Cast off our shackles, Boris – and throw away the keys: No more lockdowns, no jab passports, and no more home working. On the day the Prime Minister sets out his winter Covid plan, a rallying cry from Professor ANGUS DALGLEISH
When I picked up a newspaper yesterday and saw the headline ‘Johnson to rip up Covid restrictions’, my heart leapt.
Under the terms of his so-called ‘winter plan’ the Prime Minister was apparently close to shelving the despised travel ‘traffic light’ system, ready to abandon proposals for Covid passports, and had professed himself ‘dead set’ against another national lockdown.
On paper, it looks like a welcome bonfire of the restrictions that have caused so much damage to society and the economy — until you realise that in reality this is little short of a wish list, with everything, right down to another full national lockdown, still held in reserve.
Over the 18 long months that the pandemic has lasted, many restrictions placed on us by central government have been counterproductive or worse
Angus Dalgleish is a professor of oncology at a London teaching hospital
The news has appalled and angered me in equal measure. While Boris is clearly trying to restore the libertarian credentials for which he was once famous, the reality is he has once more engaged in a giant fudge — one for which there is not the slightest justification.
Over the 18 long months that the pandemic has lasted, many restrictions placed on us by central government have been counterproductive or worse.
Working from home, in particular, has been a disaster — for people, business and government. A dynamic and efficient economy thrives on face-to-face interaction. Zoom calls are no substitute.
And I remain convinced that compulsory mask-wearing is little more than a confidence-building measure, with little medical evidence that it plays a significant role in preventing transmission of the virus.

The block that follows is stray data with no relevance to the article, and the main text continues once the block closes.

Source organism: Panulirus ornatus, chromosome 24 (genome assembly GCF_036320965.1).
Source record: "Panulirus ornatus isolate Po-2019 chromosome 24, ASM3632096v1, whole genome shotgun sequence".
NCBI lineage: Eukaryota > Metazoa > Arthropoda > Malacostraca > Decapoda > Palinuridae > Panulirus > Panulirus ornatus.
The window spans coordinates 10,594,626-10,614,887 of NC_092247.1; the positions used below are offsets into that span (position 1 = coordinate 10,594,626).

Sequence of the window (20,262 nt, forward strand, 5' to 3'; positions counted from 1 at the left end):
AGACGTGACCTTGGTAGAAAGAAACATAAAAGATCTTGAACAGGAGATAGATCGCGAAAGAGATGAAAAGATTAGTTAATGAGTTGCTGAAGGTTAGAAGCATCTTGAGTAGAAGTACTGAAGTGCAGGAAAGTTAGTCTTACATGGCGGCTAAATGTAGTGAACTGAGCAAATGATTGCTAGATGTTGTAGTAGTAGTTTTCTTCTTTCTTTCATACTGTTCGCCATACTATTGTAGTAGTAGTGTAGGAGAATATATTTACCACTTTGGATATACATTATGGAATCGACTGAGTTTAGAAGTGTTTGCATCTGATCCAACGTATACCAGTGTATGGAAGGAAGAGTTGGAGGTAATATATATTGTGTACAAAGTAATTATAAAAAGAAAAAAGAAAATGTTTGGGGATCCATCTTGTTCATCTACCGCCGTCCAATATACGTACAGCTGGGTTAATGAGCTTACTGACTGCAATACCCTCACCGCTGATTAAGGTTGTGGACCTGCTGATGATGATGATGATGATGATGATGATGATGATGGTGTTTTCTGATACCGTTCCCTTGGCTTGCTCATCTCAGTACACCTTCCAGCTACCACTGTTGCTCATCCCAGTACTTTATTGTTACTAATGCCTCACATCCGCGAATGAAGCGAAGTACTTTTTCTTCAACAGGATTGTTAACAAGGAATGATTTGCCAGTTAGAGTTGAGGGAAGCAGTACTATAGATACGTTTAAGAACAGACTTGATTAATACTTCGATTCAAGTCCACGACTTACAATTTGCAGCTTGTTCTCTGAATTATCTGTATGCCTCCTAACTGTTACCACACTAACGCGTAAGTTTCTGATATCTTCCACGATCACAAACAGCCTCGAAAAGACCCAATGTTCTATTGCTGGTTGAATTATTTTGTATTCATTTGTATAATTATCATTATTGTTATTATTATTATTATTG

More than anything, I have been chilled by how easily we have succumbed to rules, which — with their reliance on barked orders and an expectation of compliance — could not be less in tune with traditional British values.
Even if you do not take this view, it is unarguable that a swathe of the population has been frightened into what feels like near-permanent isolation.
While Covid-19 remains present, its deadly grip on society has collapsed in the face of our vaccination programme
I’m amazed by otherwise sensible contemporaries who have retreated into their houses, only opening the door to receive grocery deliveries.
I think history will judge it all to be a gross overreaction, one that had a horrendously negative effect on the economy and destroyed the prospects of many younger people.
Sadly, we cannot undo these past travesties — but we can change the present. It is the time for a change of course. There must be no lockdowns, no vaccine passports — and if I had my way — no working from home or compulsory mask-wearing either.
In other words, we must return to normality. This is what we were told our Government wanted. Now they must prove it.
I do not say this out of ideological fervour but we do seem to have the virus on the run.
While Covid-19 remains present, its deadly grip on society has collapsed in the face of our vaccination programme.
We have known this for much of the year, but two recent studies have underlined it.
In July, an Imperial College London report showed that fully vaccinated people were three times less likely than the unvaccinated to test positive.
Last month, the Office for National Statistics (ONS) revealed that of the 51,281 Covid-19 deaths in England between early January and early July this year, just 640 were people who were fully vaccinated. That’s 107 deaths a month, or 3.5 people per day.